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Book Reviews

Finance & Development, December 2015, Vol. 52, No. 4

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Kick the Buckets

Gillian Tett

The Silo Effect

The Silo Effect

Simon & Schuster, New York, 2015,304 pp., $28.00 (cloth).

Gillian Tett was one of the few journalists to gain credibility from the global economic crisis that began in 2008. Her forensic analyses of the risky end of finance were helped by vivid writing and the unusual perspective she’d gained from a background in cultural anthropology.

In this book the Financial Times journalist applies those skills to one of the universal problems of big organizations: how to reap the great advantages of a division of labor without the costs of poor coordination, miscommunication, and endless turf battles that come from organizing in silos.

The diagnosis is clear, if hardly original. All big organizations create silos, or buckets: separate product divisions and departments, whether built around a specialization or a client group.

It’s hard not to. Unless tasks are broken up into chunks, there is a risk of a sprawling mass. Chunking leads to clearer accountability, a more manageable organization, and a stronger sense of staff identity.

But the virtues come with vices that anyone who has worked in a large organization knows well. Units develop their own language and beliefs and, usually, a fair amount of mutual suspicion, which leads not just to incoherence but also to inflexibility.

The book provides plenty of cautionary tales. One is Sony in the 2000s, whose successful PlayStation department jealously guarded its independence as the new CEO, Howard Stringer, tried to break down silos. As a result, Sony failed to capitalize on a series of technology shifts—such as the rise of digital music devices—that it was well placed to use to dominate.

There are also inspiring examples of success, like New York City’s fire department, which learned to gather data from other departments to predict where fires would erupt and shift its resources from cure to prevention.

In a few of the examples Tett cites, the jury is still out. Facebook, for example, continues to struggle not to become as siloed as Microsoft, using many familiar tools in the antisilo arsenal, such as temporary project teams, moving people around the organization, and sharing information.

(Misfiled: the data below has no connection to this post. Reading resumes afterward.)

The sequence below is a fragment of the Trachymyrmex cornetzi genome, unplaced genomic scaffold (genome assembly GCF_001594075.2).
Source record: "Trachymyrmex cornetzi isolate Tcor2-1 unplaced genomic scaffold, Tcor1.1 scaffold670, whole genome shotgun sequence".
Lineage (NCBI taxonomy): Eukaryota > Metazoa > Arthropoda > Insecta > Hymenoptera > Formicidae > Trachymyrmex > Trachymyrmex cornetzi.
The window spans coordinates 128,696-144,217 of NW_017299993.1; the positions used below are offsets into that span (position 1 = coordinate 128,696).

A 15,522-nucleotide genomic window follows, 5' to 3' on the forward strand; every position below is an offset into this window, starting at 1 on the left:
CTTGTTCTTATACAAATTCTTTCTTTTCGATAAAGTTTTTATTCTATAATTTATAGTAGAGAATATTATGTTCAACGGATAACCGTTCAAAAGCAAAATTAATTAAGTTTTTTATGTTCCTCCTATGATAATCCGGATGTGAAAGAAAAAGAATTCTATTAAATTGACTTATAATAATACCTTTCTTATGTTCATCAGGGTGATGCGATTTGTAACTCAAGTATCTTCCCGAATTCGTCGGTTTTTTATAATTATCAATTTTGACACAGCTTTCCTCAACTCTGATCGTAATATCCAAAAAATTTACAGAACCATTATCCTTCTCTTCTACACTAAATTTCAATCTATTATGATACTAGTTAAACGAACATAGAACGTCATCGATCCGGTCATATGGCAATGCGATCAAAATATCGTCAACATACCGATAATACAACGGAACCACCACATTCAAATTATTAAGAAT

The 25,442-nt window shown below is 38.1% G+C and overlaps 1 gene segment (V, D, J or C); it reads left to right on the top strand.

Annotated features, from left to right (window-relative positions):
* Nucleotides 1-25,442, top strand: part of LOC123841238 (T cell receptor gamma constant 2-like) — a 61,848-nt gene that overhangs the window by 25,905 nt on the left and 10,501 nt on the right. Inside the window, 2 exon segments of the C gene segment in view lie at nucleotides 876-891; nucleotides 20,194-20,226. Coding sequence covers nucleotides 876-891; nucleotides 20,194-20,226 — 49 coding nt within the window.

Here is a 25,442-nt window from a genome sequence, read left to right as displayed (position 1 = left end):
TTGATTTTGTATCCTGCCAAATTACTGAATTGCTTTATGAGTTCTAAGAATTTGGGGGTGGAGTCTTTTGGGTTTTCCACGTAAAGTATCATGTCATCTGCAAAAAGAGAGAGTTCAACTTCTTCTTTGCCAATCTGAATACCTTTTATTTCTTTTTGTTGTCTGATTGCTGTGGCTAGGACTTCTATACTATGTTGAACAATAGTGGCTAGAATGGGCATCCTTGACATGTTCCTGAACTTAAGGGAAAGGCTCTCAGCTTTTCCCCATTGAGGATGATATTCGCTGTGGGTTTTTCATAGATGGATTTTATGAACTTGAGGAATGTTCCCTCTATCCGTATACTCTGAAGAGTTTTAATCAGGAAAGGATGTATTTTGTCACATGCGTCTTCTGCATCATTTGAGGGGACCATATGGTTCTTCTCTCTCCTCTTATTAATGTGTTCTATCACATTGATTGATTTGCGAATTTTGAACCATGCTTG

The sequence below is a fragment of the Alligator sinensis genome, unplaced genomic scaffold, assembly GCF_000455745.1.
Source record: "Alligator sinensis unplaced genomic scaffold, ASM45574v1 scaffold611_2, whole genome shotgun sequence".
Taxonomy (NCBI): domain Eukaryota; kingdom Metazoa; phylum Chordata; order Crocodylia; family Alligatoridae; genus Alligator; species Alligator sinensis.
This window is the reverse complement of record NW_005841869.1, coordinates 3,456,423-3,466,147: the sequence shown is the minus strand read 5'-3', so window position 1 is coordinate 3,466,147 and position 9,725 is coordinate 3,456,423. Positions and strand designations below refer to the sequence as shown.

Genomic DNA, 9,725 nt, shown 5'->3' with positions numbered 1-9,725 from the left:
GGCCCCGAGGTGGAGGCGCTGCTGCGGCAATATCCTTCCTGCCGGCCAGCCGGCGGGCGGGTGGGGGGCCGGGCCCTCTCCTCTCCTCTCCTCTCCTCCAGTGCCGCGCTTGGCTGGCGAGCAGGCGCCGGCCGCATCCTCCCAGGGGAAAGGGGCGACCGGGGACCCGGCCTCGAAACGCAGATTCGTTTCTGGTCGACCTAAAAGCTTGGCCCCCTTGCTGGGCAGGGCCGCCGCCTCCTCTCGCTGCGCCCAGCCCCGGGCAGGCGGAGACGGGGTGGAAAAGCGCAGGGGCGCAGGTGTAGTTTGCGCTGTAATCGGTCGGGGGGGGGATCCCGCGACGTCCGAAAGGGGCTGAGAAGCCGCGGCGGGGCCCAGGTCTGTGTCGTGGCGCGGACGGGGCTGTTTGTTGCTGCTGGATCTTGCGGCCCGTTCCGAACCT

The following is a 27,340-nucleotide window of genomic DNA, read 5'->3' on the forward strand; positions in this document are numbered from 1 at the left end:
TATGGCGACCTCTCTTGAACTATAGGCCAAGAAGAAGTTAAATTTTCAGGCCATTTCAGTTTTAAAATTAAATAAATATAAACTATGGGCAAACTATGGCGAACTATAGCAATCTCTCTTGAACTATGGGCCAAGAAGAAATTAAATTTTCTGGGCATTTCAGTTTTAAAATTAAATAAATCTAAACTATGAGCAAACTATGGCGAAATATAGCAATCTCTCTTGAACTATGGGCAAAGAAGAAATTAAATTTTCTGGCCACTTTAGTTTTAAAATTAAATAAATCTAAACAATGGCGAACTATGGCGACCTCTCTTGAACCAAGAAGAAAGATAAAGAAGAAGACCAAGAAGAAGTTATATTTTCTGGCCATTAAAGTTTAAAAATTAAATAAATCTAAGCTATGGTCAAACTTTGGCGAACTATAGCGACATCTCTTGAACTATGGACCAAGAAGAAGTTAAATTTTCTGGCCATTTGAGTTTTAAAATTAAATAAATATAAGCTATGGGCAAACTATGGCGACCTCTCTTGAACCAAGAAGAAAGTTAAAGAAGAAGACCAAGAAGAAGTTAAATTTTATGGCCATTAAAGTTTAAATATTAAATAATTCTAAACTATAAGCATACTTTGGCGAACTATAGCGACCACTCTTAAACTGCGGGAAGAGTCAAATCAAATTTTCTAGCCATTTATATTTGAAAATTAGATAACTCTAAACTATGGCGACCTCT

There is plenty of good sense here and much that will be unfamiliar to many readers. But three fundamental weaknesses keep this from being a really important book rather than just an interesting one.

The first is the lack of an adequate theory or framework to assess silos. Tett is good at explaining anthropology’s insights into how people create boundaries and separate categories. But what’s really needed is a theory to explain when more horizontal structures are preferable to vertical ones—because a world without silos has its own vices, such as blurred responsibility or the replacement of too many vertical boundaries with just as many horizontal ones. This issue has been debated in management theory for at least a century and has spawned many alternatives, such as matrix- and project-based management. Yet Tett appears unaware of either the theory or the practice.

The second weakness is a lack of sufficiently telling cases. For example, big disasters— terrorist attacks and oil spills—often result from silos failing to communicate with each other and would have made compelling case studies. At a more mundane level, although the New York fire-fighting example is interesting, many governments have gone far further in combining budgets, teams, targets, and activities. In the United Kingdom, for example, outdoor sleeping by homeless people was cut by 90 percent through antisilo methods (which were copied a few years later in New York and elsewhere).

The third crucial missing element is technology. The big institutions of the late 19th and early 20th centuries opted for vertical hierarchy and silos because communication was so expensive. But cheaper communication makes it easier to use flatter structures, with temporary project teams held together by pooled knowledge and data and a strong common culture. I would have been good to hear more about how far this can go. The Googles and Facebooks are hierarchical, but also able to reconfigure much more quickly than in the past.

This is a well-written book, full of engaging descriptions. Each chapter works well on its own. But like the organizations the author describes, the whole is rather less than the sum of its parts.

Geoff Mulgan
Chief Executive of Nesta, a nonprofit organization that fosters innovation in the United Kingdom and across the world.

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